ERR in Ukraine: More Western ammo, tech needed ahead of counter-offensive

BM-21 Grad MLRS in Ukrainian army service.
BM-21 Grad MLRS in Ukrainian army service. Source: ERR

Ukrainian forces require more Western-made and supplied equipment and ammunition in order to go ahead with the planned counter-offensive in the southeast of that country, ERR news show "Aktuaalne kaamera" (AK) reports.

For the meantime at least, they are having to make do with what they have.

ERR correspondent Anton Aleksejev and camera operator Kristjan Svirgsden have been delivering regular reportages from on the ground in Donbas, with this week's focus being on artillery and the soldiers engaged in this.

The latest of these reports, from Thursday of this week, recounts that the Ukrainian military fired had 60 rockets in a row from its BM-21 Grad Multiple Launch Rocket Systems (pictured).

While this sounds a lot, it also means little down time for soldiers and a military needing to conserve.

On that very same day, Russian forces engaged in a serious effort to rupture Ukrainian defensive lines near the village of Pisky, near Donetsk, one of the hottest zones after nearby Bakhmut.

For this reason, there was no skimping on ammunition on the Ukrainian side that time.

One Ukrainian fighter, Dnestr, told ERR that: "So far as I know, the new missiles are coming from Romania."

Romania is a NATO and EU state, and borders with Ukraine.

"A factory was opened there which produces completely new missiles especially for Ukraine. Just by the by, the longer the ammunition is kicking around unused, the more its quality decreases. This, in turn, affects firing accuracy. We would like to get more of these Romanian missiles, but you must understand that the entire front is 1,200km long. As a result, ammunition is mainly being prioritized to those brigades who are on the most difficult section of the front."

One of the younger Grad operators, Vladislav, only joined his brothers in arms a few months ago. While some of his comrades had also come to Estonia for training, he had had to remain in Ukraine.

Vladislav said: "We were sent to the training center, whence all my friends were sent to Estonia for training."

"But I had to stay in Ukraine, because there was some issue with my documents at the military commissariat. Thanks to their mistake, I had to undergo training in Ukraine instead. This was my fifth combat mission here, so you could say that I had already acquired the overall skills. Training with this particular weapon took a month, and now I can operate it," he went on.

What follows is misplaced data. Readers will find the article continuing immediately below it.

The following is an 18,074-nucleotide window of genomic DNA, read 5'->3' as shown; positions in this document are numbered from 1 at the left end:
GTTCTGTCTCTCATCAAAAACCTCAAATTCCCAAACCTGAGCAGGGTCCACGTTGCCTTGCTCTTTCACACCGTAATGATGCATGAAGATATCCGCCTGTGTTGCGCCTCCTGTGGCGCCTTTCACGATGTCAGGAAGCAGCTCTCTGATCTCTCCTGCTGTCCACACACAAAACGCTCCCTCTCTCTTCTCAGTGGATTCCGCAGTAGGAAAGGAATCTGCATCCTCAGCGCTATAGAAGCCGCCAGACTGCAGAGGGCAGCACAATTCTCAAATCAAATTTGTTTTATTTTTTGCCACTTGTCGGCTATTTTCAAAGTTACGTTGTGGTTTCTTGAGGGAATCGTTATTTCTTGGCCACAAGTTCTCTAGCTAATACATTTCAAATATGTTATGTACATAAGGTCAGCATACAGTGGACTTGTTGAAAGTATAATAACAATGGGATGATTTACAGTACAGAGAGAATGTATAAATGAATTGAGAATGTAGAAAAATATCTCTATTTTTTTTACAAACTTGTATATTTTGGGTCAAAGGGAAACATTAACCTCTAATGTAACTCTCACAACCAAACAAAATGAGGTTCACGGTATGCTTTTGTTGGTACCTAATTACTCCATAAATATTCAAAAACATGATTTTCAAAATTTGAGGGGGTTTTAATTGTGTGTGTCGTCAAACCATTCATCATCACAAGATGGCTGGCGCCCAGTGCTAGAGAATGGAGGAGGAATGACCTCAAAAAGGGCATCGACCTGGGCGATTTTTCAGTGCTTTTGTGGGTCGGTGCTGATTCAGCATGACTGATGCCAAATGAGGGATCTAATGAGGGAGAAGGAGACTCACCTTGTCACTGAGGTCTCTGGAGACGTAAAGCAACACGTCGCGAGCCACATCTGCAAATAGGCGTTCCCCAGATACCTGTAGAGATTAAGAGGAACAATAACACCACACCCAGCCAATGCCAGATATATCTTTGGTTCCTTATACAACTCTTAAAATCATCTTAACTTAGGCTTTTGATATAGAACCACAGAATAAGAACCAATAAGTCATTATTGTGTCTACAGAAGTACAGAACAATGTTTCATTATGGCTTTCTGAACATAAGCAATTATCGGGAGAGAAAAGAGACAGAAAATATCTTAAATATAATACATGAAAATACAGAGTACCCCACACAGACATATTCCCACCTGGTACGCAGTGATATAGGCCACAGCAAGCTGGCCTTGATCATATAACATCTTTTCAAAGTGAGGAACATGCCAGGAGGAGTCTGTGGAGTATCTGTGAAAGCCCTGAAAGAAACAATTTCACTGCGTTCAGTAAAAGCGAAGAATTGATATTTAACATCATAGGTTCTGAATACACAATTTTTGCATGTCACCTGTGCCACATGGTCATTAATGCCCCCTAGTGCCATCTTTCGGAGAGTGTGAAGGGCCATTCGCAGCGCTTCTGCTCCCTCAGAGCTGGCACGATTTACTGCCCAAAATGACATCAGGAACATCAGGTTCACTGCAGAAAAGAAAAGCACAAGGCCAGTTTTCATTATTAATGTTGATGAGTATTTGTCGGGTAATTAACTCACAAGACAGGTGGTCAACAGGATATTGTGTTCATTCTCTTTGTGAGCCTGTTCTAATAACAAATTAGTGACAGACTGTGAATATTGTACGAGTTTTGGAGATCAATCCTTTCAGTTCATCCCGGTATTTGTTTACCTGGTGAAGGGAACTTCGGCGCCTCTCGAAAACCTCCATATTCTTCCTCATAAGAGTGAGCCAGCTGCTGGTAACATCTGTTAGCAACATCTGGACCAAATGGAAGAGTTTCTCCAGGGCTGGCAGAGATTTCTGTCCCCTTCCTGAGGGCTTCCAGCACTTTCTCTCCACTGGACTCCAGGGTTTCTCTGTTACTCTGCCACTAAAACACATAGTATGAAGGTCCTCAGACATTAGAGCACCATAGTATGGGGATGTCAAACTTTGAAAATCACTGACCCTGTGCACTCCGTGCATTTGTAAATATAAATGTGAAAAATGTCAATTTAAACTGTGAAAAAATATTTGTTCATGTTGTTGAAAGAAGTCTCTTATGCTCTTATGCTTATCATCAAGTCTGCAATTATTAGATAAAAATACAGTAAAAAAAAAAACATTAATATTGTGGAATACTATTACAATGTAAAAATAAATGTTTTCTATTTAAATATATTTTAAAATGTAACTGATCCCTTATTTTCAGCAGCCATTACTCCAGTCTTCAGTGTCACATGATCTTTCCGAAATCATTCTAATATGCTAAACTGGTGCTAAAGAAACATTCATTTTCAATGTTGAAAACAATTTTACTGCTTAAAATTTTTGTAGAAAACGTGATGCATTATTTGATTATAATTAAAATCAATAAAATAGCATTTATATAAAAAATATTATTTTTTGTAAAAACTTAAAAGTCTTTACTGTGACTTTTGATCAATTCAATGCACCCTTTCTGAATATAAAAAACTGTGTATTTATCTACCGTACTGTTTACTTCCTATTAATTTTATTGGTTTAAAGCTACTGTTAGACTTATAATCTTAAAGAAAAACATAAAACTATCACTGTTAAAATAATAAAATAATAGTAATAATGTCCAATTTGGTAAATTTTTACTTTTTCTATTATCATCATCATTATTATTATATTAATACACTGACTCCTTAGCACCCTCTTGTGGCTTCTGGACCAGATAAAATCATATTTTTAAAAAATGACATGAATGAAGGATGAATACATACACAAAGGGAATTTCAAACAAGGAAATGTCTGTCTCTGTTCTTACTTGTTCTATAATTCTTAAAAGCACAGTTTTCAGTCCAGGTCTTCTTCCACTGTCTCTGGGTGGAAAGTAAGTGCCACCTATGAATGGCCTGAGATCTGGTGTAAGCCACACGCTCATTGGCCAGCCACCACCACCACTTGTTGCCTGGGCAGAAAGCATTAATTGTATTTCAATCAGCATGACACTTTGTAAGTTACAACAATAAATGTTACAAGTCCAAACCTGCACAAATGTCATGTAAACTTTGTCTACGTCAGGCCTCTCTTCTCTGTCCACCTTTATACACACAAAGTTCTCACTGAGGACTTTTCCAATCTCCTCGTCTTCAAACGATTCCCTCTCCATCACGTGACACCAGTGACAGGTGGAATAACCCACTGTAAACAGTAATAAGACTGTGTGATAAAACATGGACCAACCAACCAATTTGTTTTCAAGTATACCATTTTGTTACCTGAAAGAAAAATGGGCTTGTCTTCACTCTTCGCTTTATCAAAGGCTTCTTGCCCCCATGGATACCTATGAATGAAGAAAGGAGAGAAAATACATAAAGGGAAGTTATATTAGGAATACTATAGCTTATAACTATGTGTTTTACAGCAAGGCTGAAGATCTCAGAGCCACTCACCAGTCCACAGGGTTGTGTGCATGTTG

Another solider, Myhhailo, described the current situation in Pisky. "They keep trying to attack in this direction, but with no success. We can head them off. They launched an assault only yesterday, though without any results.

In any case, the men are getting sick of the constant questions from the media – whose members are not taking part in the fighting themselves, though seem fairly dead set on telegraphing its details to the other side - about the upcoming counter-offensive, when it will take place and what nature it will take.

In any case the Ukrainian front-line troops are unlikely to be any the wiser – they are mostly focused on awaiting new orders, newer and better equipment and certainly more ammunition.

Ukrainian soldiers are already tired of journalists' questions about the upcoming counteroffensive. They are just waiting for orders, newer equipment and more ammunition.

Pokrov, an officer, said: "For a start, the new tech resources are not exhausted," referring to the Russian side

"Second, they have much better targeting systems. They use GPS, while we work as we already had been doing," Pokrov went on.

As for the ammunition they have, this is shoddy, he said.

"The ammunition was made in the Soviet Union and in the Warsaw Pact countries. We are currently looking for ammunition worldwide, but this is ultimately the situation."

The Grad is a Soviet-made system too.

All the artillerymen have a similar complaint, not just those using Grad.

"The quality depends on the age of the ammunition in question, and the storage conditions it was kept in. For example, shells arriving from abroad can be 30 to 35 years old. Sometimes they work, sometimes they don't," he went on.

There is little time for chatting on the front line, in the meantime - there is work to be done, including a quick change of position.

"Positions have to be changed often. You can't stay in the one place for a lengthy period of time, otherwise we might get struck. Once a job is done, we change positions. /.../ About three or four times a day, but sometimes you have to change positions after each and every target, " Myhhailo said.

The original AK slot is here.


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Editor: Andrew Whyte, Merili Nael

Source: 'Aktuaalne kaamera'

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